J’en avait déjà parlé avant, ce n’était qu’une question de temps. Hier, James J. Lee, un militant environnementaliste a pris des otages dans les bureaux de Discovery Channel et a finalement été abattu par les policiers. Remarquez que nos bons médias écolo-gauchistes et biaisés n’en ont pour ainsi dire pas parlé. Pour se renseigner, il faut regarder les médias américains ou européens. Si au Québec ils finissent par en parler, ils vont soit le défendre, ou alors simplement dire qu’il était désaxé et ne savait pas ce qu’il faisait, et qu’il n’est pas représentatif du mouvement écolo…
Fallait s’y attendre à force de brainwasher les gens que le nature et parfaite et que l’humain est le cancer de la planète. Que l’humain est responsable de tout le mal qui arrive (comme les changements climatiques). Quand une fillette noie un chiot, elle mériterait la mort, mais quand un ours polaire éventre un bébé phoque, c’est correct? Les écolo-religieux voient tout en noir et blanc.
James J. Lee divided the world into good and bad. According to his writings on a Web site he created, people were bad, especially « parasitic » babies.
Animals and bugs were good, Lee wrote. But war was bad, along with global warming, pollution and international trade.
As for civilization?
The environmental militant who was killed Wednesday at the end of a tense hostage standoff at Discovery Communications headquarters in downtown Silver Spring, termed it « filth. »
Lee, 43, who once threw money to bystanders as a protest along a Silver Spring street and who believed that the world would be better off without people, was shot by police after the almost four-hour standoff. Police have not publicly named Lee, but several local and federal law enforcement sources identified him as the gunman.
Lee held a grudge against Discovery, viewing the network as a purveyor of ideas he considered environmentally destructive and staging protests outside its headquarters, according to authorities and court records. Yet he got little farther than the lobby of the vast complex while the company alerted its thousands of employees and urged them to stay in locked offices and then evacuate using a designated stairwell.
Lee, whose environmental creed was spread across the Internet in manifestoes and blog posts, was killed at 4:48 p.m. after he stalked into the building with a handgun, took three hostages and later pointed his gun at one of them, said Montgomery County Police Chief J. Thomas Manger.
The incident, in the headquarters of the global television corporation just outside Washington, sent hundreds of employees streaming for safety into the afternoon heat without their purses, wallets and other personal items. It snarled traffic and riveted media audiences. Police said Lee had four makeshift explosive devices strapped to his body, and was wielding a gun. He entered the building about 1 p.m.
« We are running out of time to save this planet and the Discovery Channel is a big part of the problem, » he wrote. « Instead of showing successful solutions, their broadcast programs seem to be doing the opposite. »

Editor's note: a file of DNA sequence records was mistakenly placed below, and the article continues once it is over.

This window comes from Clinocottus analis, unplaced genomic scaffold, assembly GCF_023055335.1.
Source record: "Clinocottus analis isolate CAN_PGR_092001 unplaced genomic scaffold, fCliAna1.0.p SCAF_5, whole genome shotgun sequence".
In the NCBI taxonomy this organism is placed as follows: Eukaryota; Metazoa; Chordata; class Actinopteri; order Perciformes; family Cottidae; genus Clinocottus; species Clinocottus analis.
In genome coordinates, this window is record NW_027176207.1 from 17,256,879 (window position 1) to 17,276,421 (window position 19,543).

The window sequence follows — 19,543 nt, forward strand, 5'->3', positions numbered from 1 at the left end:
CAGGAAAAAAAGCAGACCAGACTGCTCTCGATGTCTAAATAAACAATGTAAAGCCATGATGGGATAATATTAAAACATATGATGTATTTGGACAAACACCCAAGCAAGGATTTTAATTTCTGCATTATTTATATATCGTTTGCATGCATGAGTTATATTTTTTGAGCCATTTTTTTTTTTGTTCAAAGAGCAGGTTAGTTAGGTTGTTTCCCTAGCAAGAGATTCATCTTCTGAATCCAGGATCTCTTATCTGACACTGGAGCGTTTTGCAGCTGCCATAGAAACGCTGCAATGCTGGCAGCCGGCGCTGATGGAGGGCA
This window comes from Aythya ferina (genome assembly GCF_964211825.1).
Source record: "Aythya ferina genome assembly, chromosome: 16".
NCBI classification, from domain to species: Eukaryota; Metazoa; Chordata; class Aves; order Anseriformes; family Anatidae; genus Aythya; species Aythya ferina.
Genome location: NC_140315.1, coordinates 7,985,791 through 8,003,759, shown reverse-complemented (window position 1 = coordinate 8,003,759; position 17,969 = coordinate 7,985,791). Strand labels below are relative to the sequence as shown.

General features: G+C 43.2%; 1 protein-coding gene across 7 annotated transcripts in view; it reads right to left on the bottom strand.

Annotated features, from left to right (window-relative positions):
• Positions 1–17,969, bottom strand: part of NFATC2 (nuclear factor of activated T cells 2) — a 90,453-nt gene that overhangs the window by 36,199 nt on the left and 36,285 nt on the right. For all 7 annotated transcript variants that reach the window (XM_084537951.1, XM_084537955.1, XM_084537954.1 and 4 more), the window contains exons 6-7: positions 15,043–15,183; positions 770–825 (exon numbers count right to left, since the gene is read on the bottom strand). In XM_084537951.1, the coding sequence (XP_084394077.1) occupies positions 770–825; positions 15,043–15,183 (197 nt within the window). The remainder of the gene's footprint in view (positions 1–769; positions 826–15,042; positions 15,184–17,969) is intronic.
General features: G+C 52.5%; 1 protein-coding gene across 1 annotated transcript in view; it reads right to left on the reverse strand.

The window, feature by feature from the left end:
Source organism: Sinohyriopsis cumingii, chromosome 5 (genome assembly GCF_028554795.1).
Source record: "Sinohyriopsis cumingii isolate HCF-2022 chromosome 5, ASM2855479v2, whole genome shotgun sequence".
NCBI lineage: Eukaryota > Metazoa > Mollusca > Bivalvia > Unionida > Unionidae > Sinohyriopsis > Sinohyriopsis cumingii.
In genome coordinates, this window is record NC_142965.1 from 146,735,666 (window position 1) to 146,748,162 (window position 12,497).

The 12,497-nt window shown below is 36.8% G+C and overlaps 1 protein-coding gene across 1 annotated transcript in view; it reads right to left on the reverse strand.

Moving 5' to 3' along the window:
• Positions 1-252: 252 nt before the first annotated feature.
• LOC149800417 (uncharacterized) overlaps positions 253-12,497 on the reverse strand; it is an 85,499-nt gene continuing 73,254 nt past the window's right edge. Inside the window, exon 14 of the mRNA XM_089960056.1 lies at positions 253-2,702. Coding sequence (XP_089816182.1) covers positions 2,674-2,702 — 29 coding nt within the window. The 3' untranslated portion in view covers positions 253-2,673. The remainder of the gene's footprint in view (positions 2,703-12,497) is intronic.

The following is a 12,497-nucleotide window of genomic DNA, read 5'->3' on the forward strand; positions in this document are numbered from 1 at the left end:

Many of his notions seem to stem from his reading of author Daniel Quinn’s novel « My Ishmael, » about a telepathic ape who teams with a 12-year-old girl to save the planet.
« Saving the Planet means . . . decreasing the Human population. That means stopping the human race from breeding any more disgusting human babies! »
Lee argued that « nothing is more important » than saving animals: « The Lions, Tigers, Giraffes, Elephants, Froggies, Turtles, Apes, Raccoons, Beetles, Ants, Sharks, Bears, and, of course, the Squirrels. »
« The planet does not need humans. »
Lee was arrested in 2008 while throwing thousands of dollars into the air outside the Discovery building, creating an atmosphere security guards believed was unsafe, according to a report in the Gazette newspaper at the time.
He said the idea was to show that »money means nothing. Money is trash. » He paid local homeless people to join his protest and hold signs. He gave the loudest people cash bonuses and organized an essay contest, in which he paid $20 for submissions and « periodically awarded an essayist $1,000, » according to a police account.
An Internet video of the money-throwing scene shows cash flying through the air and people chasing it.
The judge in the case, calling the incident « foolish, » sentenced Lee to six months of supervised probation, fined him $500 and warned him he could face up to two months in jail if he went within 500 feet of the building.
Lee, who represented himself in Silver Spring’s District Court, was evaluated by state psychiatrists. Lee said, »They couldn’t find anything wrong with me. » His probation ended Monday, officials said
Pour ceux qui ne parlent pas anglais, voici un article en français (France) puisqu’au Québec, il n’y a rien dans les médias pour le moment: